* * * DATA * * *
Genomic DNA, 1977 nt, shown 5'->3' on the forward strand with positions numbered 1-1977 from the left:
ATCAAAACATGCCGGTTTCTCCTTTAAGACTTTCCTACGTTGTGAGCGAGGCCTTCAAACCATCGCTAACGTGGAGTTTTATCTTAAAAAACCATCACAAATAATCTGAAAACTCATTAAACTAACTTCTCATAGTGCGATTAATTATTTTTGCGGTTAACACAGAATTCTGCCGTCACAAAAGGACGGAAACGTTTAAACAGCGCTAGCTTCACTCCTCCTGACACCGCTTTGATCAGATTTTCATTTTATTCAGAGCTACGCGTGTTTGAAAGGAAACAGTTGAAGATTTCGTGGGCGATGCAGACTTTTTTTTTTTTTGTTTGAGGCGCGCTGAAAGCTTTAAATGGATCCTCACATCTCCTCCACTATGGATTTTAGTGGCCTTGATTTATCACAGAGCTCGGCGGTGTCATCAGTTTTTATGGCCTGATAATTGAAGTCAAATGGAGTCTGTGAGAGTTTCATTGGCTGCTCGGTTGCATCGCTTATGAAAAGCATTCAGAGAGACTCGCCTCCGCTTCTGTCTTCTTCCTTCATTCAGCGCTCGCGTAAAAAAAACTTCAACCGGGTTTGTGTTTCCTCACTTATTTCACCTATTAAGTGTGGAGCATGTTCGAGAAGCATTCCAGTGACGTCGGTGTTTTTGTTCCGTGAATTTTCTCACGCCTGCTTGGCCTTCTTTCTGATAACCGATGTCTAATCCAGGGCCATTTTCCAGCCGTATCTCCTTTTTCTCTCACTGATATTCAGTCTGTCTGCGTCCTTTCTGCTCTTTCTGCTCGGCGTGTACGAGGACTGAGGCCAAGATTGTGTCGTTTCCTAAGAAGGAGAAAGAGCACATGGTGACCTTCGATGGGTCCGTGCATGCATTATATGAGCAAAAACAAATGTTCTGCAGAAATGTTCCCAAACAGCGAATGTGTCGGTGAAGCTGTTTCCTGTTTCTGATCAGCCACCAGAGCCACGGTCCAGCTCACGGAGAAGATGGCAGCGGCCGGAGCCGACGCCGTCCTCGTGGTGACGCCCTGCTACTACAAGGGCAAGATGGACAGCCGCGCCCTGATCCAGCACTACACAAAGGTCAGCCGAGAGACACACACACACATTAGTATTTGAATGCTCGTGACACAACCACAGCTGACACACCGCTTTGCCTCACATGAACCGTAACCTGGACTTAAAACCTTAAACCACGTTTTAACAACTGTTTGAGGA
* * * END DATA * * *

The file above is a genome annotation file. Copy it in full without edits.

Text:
Genomic DNA, 1977 nt, shown 5'->3' on the forward strand with positions numbered 1-1977 from the left:
ATCAAAACATGCCGGTTTCTCCTTTAAGACTTTCCTACGTTGTGAGCGAGGCCTTCAAACCATCGCTAACGTGGAGTTTTATCTTAAAAAACCATCACAAATAATCTGAAAACTCATTAAACTAACTTCTCATAGTGCGATTAATTATTTTTGCGGTTAACACAGAATTCTGCCGTCACAAAAGGACGGAAACGTTTAAACAGCGCTAGCTTCACTCCTCCTGACACCGCTTTGATCAGATTTTCATTTTATTCAGAGCTACGCGTGTTTGAAAGGAAACAGTTGAAGATTTCGTGGGCGATGCAGACTTTTTTTTTTTTTGTTTGAGGCGCGCTGAAAGCTTTAAATGGATCCTCACATCTCCTCCACTATGGATTTTAGTGGCCTTGATTTATCACAGAGCTCGGCGGTGTCATCAGTTTTTATGGCCTGATAATTGAAGTCAAATGGAGTCTGTGAGAGTTTCATTGGCTGCTCGGTTGCATCGCTTATGAAAAGCATTCAGAGAGACTCGCCTCCGCTTCTGTCTTCTTCCTTCATTCAGCGCTCGCGTAAAAAAAACTTCAACCGGGTTTGTGTTTCCTCACTTATTTCACCTATTAAGTGTGGAGCATGTTCGAGAAGCATTCCAGTGACGTCGGTGTTTTTGTTCCGTGAATTTTCTCACGCCTGCTTGGCCTTCTTTCTGATAACCGATGTCTAATCCAGGGCCATTTTCCAGCCGTATCTCCTTTTTCTCTCACTGATATTCAGTCTGTCTGCGTCCTTTCTGCTCTTTCTGCTCGGCGTGTACGAGGACTGAGGCCAAGATTGTGTCGTTTCCTAAGAAGGAGAAAGAGCACATGGTGACCTTCGATGGGTCCGTGCATGCATTATATGAGCAAAAACAAATGTTCTGCAGAAATGTTCCCAAACAGCGAATGTGTCGGTGAAGCTGTTTCCTGTTTCTGATCAGCCACCAGAGCCACGGTCCAGCTCACGGAGAAGATGGCAGCGGCCGGAGCCGACGCCGTCCTCGTGGTGACGCCCTGCTACTACAAGGGCAAGATGGACAGCCGCGCCCTGATCCAGCACTACACAAAGGTCAGCCGAGAGACACACACACACATTAGTATTTGAATGCTCGTGACACAACCACAGCTGACACACCGCTTTGCCTCACATGAACCGTAACCTGGACTTAAAACCTTAAACCACGTTTTAACAACTGTTTGAGGA